Milk quality and mastitis in Jimma, Ethiopia – Risk factors and constraints

Mastitis remains an economically important disease in the dairy industry worldwide. The general aims of this thesis are to investigate milk production, quality and consumption and to study the prevalence of mastitis and associated risk factors at herd, cow and quarter level in Jimma, Ethiopia.

Milk production, marketing, quality, consumption and its associated constraints in Jimma were investigated in four studies. First, 47 dairy farmers and 44 milk retailers were interviewed to gain a better understanding of dairy farming and marketing, and the associated constraints. Second, bulk milk samples (n = 188) were collected for four consecutive weeks to investigate milk quality (Total Bacterial Counts (TBC), Coliform Counts (CC), Somatic Cell Counts (SCC), and antimicrobial residues). Bulk milk samples from 32 farms, 46 milk retailers and the three local milk collection centers were collected to determine the presence of oxacillin susceptible and oxacillin resistant Staphylococcus aureus isolates. Finally, 208 adult inhabitants were interviewed to gain more insight into milk consumption and concerns of consumers.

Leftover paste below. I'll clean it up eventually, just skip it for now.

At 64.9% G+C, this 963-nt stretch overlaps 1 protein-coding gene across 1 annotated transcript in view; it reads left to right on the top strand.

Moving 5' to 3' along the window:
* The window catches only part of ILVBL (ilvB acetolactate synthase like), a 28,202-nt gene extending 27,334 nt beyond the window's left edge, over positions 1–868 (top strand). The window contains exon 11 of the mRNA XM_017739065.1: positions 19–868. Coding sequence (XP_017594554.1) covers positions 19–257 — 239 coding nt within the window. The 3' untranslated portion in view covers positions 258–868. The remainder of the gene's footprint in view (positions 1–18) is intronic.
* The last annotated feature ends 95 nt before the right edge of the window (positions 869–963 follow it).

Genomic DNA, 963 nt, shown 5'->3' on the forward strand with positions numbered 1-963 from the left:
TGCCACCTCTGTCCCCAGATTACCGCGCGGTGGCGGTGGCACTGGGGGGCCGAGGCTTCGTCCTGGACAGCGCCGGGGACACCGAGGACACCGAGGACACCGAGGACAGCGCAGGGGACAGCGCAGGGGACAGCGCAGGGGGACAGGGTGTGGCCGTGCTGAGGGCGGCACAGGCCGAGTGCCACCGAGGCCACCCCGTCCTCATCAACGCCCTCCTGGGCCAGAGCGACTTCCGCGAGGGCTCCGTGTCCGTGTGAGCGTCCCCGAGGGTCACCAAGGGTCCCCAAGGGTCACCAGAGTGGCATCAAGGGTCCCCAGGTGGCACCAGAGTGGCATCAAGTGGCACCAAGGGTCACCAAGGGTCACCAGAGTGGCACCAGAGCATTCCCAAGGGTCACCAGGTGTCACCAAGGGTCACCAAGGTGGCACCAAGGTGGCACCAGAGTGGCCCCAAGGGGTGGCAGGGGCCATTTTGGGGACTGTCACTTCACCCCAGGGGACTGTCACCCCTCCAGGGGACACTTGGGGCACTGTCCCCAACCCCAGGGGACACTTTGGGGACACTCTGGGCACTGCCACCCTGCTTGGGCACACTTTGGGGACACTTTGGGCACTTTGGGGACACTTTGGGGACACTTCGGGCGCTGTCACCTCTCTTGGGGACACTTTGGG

The average dairy farm, which consisted of five lactating cows, produced 43 liters of milk per day and was owned by literate adults. Milk was sold to retailers (71 per cent) and directly to customers (25 per cent) without any quality control, whereas 4 per cent was self-con